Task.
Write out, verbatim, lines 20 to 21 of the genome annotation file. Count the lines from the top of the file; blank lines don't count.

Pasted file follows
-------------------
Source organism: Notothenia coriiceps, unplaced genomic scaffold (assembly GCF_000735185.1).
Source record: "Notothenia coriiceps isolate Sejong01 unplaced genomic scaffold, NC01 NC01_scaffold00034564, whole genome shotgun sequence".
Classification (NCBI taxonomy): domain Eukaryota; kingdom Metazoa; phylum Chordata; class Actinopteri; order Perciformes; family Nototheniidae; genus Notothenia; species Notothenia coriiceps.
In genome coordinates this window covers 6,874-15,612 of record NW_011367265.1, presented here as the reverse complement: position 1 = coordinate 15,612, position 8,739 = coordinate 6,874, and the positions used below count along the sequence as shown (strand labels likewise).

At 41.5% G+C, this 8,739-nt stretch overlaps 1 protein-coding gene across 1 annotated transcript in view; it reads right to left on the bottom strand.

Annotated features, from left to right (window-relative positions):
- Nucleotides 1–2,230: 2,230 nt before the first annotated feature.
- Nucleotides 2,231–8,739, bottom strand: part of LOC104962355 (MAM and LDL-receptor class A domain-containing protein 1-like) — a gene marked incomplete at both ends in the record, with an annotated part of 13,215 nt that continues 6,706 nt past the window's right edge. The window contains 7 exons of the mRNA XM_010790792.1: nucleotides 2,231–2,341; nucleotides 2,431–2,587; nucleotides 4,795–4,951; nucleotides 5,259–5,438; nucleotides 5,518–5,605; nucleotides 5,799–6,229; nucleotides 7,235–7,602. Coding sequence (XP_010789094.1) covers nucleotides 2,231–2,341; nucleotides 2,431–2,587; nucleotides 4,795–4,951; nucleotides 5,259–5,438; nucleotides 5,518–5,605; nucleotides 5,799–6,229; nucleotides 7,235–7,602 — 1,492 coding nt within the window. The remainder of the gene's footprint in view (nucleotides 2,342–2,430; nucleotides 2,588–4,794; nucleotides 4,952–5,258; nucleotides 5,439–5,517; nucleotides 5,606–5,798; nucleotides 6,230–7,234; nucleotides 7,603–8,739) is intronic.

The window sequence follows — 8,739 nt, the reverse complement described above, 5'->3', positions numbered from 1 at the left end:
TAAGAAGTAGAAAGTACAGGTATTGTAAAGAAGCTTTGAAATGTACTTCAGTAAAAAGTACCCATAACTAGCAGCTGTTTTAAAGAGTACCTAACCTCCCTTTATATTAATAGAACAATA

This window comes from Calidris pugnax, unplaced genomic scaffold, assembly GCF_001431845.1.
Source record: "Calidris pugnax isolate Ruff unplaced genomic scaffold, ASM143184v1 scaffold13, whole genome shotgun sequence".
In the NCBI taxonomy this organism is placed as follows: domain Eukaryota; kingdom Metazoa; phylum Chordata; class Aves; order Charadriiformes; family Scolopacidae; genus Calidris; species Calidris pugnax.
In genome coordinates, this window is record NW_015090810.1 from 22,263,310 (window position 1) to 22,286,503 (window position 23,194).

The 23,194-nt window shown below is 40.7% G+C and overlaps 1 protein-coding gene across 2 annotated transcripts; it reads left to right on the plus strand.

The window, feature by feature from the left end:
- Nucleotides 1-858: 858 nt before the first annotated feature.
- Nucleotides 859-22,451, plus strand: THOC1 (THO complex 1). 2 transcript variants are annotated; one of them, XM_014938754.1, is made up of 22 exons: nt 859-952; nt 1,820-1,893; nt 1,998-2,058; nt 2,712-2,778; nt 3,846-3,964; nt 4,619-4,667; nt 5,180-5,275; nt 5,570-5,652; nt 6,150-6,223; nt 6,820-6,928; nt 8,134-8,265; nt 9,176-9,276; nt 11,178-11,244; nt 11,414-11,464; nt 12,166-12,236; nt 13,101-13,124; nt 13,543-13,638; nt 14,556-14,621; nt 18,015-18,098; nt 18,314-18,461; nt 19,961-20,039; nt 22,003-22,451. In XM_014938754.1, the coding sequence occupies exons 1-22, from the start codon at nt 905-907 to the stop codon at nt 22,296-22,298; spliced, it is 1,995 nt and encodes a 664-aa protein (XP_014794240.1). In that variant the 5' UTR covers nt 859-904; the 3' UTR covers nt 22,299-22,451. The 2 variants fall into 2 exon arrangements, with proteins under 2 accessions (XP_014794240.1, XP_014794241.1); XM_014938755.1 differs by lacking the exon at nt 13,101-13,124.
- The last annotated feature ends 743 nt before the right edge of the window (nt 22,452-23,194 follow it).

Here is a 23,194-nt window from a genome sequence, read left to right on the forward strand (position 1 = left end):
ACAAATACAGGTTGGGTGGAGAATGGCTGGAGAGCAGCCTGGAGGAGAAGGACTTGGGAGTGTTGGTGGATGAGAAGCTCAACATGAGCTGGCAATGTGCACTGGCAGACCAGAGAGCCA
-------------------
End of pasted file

Here is a 23,194-nt window from a genome sequence, read left to right on the forward strand (position 1 = left end):
ACAAATACAGGTTGGGTGGAGAATGGCTGGAGAGCAGCCTGGAGGAGAAGGACTTGGGAGTGTTGGTGGATGAGAAGCTCAACATGAGCTGGCAATGTGCACTGGCAGACCAGAGAGCCA